In my professional life and at home it seems I cater for everyone else's needs before mine, so, for selfish reasons, I like to take a solo getaway whenever I can. No kids. No husband. No friends. That's the way I like it. I also like to get the most out of my travel money, and finding a round-trip fare London to Venice for less than £50 allowed me to indulge my need for a break.
My EasyJet flight departed from London's Gatwick Airport at 7am, and some two hours later I was purchasing a Venice Card (€77 C$120; US$95) at Venice's Marco Polo Airport.
The Venice Card gave me seven days' free access to museums, casinos, public toilets, local public transport, including waterbus services, and also a boat trip from the airport to the city.
I made a currency exchange at the airport's ATM then took a free shuttle ride to the waterbus pier where an airport boat waited to take tourists to the city. Although my B&B was but a few minutes away from the airport, I was anxious to see the city and left checking-in till later. Within an hour I was approaching the historic city of Venice.
As I stepped off the waterbus adjacent to St Mark's Square (Piazza San Marco), I immediately saw why Venice is among the most popular of all travel destinations. It was a glorious day, and the scene was just as the travel brochures showed, with the clustered domes and spires of San Marco Basilica rising from the waters of the lagoon, the ornate palaces lining the Grand Canal, the gondolas gliding by.
Venice encompasses some 117 islands in a lagoon at the edge of the Adriatic Sea, but most visitors begin sightseeing in the vicinity around Piazza San Marco. I could not wait to start exploring. I hitched my knapsack on my back and spent the day walking around getting the lay of the land. Wandering away from the well-trodden tourist routes, I soon realized that beyond the famed piazza lay a diverse city of superb palaces, humble working-class homes, and fascinating narrow lanes.
Later on, a stone's throw from Piazza San Marco, I found a typical Venetian bar (Bar Mio) filled with locals, where I enjoyed a light dinner for under ten euros.
At sunset, I headed back to the mainland to check into the B&B I had found through an Internet search. Tired, but still eager, I took the slower more picturesque route on Alilaguna's waterbus back to the airport. Sixty-five minutes later and a quick bus hop from the airport brought me to Casa del Miele (The Honey House). This B&B had appealed to me partly because of its description and easy access both to Venice city and the airport, but mostly because, at €45 (C$73; US$54), it was significantly cheaper than B&Bs in the historic center.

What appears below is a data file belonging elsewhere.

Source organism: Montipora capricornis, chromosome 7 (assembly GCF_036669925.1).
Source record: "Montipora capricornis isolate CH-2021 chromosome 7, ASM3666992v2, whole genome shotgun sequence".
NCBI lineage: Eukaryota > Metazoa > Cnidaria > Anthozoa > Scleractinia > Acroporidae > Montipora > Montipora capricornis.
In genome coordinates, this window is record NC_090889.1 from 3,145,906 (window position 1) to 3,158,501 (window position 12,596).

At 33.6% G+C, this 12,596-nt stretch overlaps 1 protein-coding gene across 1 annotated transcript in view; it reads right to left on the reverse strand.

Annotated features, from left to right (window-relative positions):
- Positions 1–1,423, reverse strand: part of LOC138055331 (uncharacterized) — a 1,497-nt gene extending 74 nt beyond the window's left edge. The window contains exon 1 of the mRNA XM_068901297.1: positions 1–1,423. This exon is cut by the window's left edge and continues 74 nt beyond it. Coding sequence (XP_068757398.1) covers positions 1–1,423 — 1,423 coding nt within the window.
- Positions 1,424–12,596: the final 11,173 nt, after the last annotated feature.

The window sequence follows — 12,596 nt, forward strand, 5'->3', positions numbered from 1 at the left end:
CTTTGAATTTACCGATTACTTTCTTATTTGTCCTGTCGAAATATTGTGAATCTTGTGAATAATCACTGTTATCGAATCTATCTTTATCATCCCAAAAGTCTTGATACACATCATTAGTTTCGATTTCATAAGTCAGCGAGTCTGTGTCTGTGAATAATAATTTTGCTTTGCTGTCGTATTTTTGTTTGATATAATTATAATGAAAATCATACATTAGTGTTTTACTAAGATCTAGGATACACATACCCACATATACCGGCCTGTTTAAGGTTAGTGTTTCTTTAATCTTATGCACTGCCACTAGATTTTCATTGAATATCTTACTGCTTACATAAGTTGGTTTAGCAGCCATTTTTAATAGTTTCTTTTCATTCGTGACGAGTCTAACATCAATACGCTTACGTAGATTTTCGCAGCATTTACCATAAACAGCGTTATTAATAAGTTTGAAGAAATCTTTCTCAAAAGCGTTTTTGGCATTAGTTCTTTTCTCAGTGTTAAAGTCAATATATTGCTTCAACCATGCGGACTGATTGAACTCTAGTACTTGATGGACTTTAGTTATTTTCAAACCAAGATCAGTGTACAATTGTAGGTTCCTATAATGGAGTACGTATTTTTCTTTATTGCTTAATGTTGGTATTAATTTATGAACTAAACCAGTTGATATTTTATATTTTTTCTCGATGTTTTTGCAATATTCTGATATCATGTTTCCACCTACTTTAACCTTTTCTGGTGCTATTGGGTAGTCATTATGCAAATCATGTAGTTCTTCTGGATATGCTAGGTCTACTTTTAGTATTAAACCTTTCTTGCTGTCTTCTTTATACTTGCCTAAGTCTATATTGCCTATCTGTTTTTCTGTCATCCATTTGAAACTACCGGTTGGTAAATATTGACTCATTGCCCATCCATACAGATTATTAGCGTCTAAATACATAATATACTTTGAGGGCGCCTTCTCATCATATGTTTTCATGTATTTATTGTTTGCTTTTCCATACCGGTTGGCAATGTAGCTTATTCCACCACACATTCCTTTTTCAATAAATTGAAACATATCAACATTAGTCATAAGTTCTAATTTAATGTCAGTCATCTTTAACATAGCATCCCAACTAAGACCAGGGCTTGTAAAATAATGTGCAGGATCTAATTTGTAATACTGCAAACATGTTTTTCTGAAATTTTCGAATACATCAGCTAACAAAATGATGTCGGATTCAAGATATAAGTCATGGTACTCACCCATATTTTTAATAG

Enrico and his family welcomed me to their spacious home and treated me to the best room in the house. Situated along the lagoon, Casa del Miele is light, bright, and airy, with all the modern conveniences of home, including a large garden filled with fruit trees and flowers.
The following morning I rose early to a sumptuous buffet breakfast. I started off with the diet option of fruit and yogurt – but couldn't resist the fresh rolls and cheeses. Fortified with calories and ready to begin some serious sightseeing, I returned to St Mark's early enough to avoid the tourist rush and waited for the Palazzo Ducale (Doge's Palace) to open.
The immense Palazzo Ducale is a majestic gothic masterpiece, the symbol of the city and the former governing center of Venetian civilization. Some might have spent the entire day absorbed in the extravagant artworks housed here, but a quick walk-around was enough for me.
Leaving the palace, I went across to the Campanile (Bell Tower) of San Marco Basilica and took an elevator ride (€3) to the top to savor the best-in-town view of Venice and the adjoining islands.
I then crossed the Grand Canal to the Dorsoduro district on a traghetti (€3) to visit Peggy Guggenheim's spectacular collection of modern and avant garde art along with her sculptured garden and pet cemetery. I recommend this museum as a must-see. In Venice it's called Collezione Peggy Guggenheim and is located at Palazzo Venier dei Leoni.
Filled up on artwork, I took a lunch break at a wine bar (baccari) and filled up on tramezzini – sandwiches available all over Venice. These bars often offer a selection of simple, tasty foods, usually served in small portions much like Spanish tapas. I ate standing up at the bar as I had read, during my pre-trip planning, that some Italian restaurants use three-level pricing: one price for standing at the bar, another for sitting inside, yet another for sitting at a patio table.